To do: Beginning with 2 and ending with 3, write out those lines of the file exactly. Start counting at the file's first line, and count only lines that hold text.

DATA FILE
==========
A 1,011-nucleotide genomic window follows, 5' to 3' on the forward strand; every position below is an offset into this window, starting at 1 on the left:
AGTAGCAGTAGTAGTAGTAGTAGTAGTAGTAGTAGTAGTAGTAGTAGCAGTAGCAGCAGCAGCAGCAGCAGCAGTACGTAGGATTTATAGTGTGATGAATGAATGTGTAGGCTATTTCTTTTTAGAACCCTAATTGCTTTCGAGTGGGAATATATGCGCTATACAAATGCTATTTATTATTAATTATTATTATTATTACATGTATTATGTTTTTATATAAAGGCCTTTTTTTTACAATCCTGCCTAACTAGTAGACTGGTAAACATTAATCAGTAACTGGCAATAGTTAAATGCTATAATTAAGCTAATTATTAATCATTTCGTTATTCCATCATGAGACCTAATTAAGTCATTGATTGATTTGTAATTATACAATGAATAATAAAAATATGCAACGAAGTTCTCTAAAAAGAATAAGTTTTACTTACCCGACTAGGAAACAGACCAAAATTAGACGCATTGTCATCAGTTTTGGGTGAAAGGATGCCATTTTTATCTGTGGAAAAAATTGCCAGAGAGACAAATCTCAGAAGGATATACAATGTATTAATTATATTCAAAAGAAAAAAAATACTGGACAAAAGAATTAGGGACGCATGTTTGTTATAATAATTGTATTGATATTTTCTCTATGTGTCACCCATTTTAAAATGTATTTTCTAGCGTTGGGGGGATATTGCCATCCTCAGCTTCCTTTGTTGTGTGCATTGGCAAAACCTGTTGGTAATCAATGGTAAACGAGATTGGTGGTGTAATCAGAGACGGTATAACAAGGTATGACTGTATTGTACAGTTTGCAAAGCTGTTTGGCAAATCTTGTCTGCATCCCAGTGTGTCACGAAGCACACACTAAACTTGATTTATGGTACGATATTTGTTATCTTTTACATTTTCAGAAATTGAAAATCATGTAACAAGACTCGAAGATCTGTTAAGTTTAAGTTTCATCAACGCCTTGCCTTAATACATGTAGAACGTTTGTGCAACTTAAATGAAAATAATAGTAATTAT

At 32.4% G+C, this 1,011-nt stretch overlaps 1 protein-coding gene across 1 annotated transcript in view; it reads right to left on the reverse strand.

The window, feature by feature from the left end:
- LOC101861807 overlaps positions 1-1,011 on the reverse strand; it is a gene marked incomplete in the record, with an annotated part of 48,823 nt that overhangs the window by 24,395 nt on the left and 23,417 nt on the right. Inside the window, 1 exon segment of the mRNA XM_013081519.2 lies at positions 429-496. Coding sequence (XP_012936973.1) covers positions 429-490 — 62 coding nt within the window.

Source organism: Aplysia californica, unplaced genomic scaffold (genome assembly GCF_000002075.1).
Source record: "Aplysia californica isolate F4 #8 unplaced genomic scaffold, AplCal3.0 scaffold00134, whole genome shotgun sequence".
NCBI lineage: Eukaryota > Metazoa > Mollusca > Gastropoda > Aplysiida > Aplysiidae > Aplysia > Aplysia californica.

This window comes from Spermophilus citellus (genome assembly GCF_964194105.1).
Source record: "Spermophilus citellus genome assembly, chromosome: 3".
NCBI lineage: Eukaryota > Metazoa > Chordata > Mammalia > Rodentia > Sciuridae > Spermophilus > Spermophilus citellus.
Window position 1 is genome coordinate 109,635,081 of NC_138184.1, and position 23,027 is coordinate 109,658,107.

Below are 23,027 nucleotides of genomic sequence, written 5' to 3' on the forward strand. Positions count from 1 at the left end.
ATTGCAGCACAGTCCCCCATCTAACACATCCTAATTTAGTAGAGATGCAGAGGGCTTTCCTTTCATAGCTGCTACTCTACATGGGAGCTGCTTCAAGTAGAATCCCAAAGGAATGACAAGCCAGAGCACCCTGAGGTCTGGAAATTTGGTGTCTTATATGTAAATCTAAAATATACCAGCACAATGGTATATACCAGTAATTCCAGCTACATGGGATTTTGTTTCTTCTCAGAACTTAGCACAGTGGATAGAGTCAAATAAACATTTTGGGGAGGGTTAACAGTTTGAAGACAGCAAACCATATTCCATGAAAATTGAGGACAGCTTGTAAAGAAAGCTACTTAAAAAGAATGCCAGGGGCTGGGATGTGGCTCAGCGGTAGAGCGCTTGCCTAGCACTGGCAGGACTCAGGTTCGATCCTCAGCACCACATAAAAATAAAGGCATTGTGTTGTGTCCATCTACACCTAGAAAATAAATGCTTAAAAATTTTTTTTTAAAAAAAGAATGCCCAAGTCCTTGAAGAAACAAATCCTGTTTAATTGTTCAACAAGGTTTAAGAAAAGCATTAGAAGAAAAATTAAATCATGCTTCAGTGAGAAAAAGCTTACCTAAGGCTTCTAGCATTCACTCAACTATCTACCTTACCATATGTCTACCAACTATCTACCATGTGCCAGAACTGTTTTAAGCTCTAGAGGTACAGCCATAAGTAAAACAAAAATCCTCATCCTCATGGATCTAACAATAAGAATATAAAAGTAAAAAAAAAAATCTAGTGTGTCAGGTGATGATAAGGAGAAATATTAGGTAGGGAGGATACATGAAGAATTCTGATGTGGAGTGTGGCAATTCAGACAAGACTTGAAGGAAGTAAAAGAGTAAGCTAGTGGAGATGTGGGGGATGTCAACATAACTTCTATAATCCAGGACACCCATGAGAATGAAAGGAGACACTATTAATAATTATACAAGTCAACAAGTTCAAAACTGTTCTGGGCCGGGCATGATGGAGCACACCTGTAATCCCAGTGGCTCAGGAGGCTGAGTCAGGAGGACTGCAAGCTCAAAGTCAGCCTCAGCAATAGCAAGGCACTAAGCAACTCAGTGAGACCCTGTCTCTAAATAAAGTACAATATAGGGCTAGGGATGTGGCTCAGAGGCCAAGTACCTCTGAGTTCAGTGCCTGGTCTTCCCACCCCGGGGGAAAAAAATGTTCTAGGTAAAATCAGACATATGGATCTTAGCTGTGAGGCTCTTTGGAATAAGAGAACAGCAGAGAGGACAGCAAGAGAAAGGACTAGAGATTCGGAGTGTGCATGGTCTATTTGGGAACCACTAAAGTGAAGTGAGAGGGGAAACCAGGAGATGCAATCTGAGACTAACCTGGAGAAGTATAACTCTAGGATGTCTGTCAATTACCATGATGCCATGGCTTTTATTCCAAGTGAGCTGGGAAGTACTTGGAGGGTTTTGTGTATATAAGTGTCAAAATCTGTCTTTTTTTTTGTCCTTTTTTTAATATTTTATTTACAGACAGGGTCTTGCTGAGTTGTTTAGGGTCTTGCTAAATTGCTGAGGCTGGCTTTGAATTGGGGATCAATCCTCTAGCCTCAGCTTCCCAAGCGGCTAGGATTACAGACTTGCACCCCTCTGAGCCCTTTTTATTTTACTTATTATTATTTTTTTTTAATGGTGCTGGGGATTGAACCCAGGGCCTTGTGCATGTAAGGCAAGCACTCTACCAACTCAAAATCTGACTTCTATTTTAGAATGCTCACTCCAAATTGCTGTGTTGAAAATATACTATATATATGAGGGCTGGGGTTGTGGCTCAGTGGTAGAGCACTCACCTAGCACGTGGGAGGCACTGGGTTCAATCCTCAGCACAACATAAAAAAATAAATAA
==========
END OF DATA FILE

AGTAGCAGTAGTAGTAGTAGTAGTAGTAGTAGTAGTAGTAGTAGTAGCAGTAGCAGCAGCAGCAGCAGCAGCAGTACGTAGGATTTATAGTGTGATGAATGAATGTGTAGGCTATTTCTTTTTAGAACCCTAATTGCTTTCGAGTGGGAATATATGCGCTATACAAATGCTATTTATTATTAATTATTATTATTATTACATGTATTATGTTTTTATATAAAGGCCTTTTTTTTACAATCCTGCCTAACTAGTAGACTGGTAAACATTAATCAGTAACTGGCAATAGTTAAATGCTATAATTAAGCTAATTATTAATCATTTCGTTATTCCATCATGAGACCTAATTAAGTCATTGATTGATTTGTAATTATACAATGAATAATAAAAATATGCAACGAAGTTCTCTAAAAAGAATAAGTTTTACTTACCCGACTAGGAAACAGACCAAAATTAGACGCATTGTCATCAGTTTTGGGTGAAAGGATGCCATTTTTATCTGTGGAAAAAATTGCCAGAGAGACAAATCTCAGAAGGATATACAATGTATTAATTATATTCAAAAGAAAAAAAATACTGGACAAAAGAATTAGGGACGCATGTTTGTTATAATAATTGTATTGATATTTTCTCTATGTGTCACCCATTTTAAAATGTATTTTCTAGCGTTGGGGGGATATTGCCATCCTCAGCTTCCTTTGTTGTGTGCATTGGCAAAACCTGTTGGTAATCAATGGTAAACGAGATTGGTGGTGTAATCAGAGACGGTATAACAAGGTATGACTGTATTGTACAGTTTGCAAAGCTGTTTGGCAAATCTTGTCTGCATCCCAGTGTGTCACGAAGCACACACTAAACTTGATTTATGGTACGATATTTGTTATCTTTTACATTTTCAGAAATTGAAAATCATGTAACAAGACTCGAAGATCTGTTAAGTTTAAGTTTCATCAACGCCTTGCCTTAATACATGTAGAACGTTTGTGCAACTTAAATGAAAATAATAGTAATTAT

At 32.4% G+C, this 1,011-nt stretch overlaps 1 protein-coding gene across 1 annotated transcript in view; it reads right to left on the reverse strand.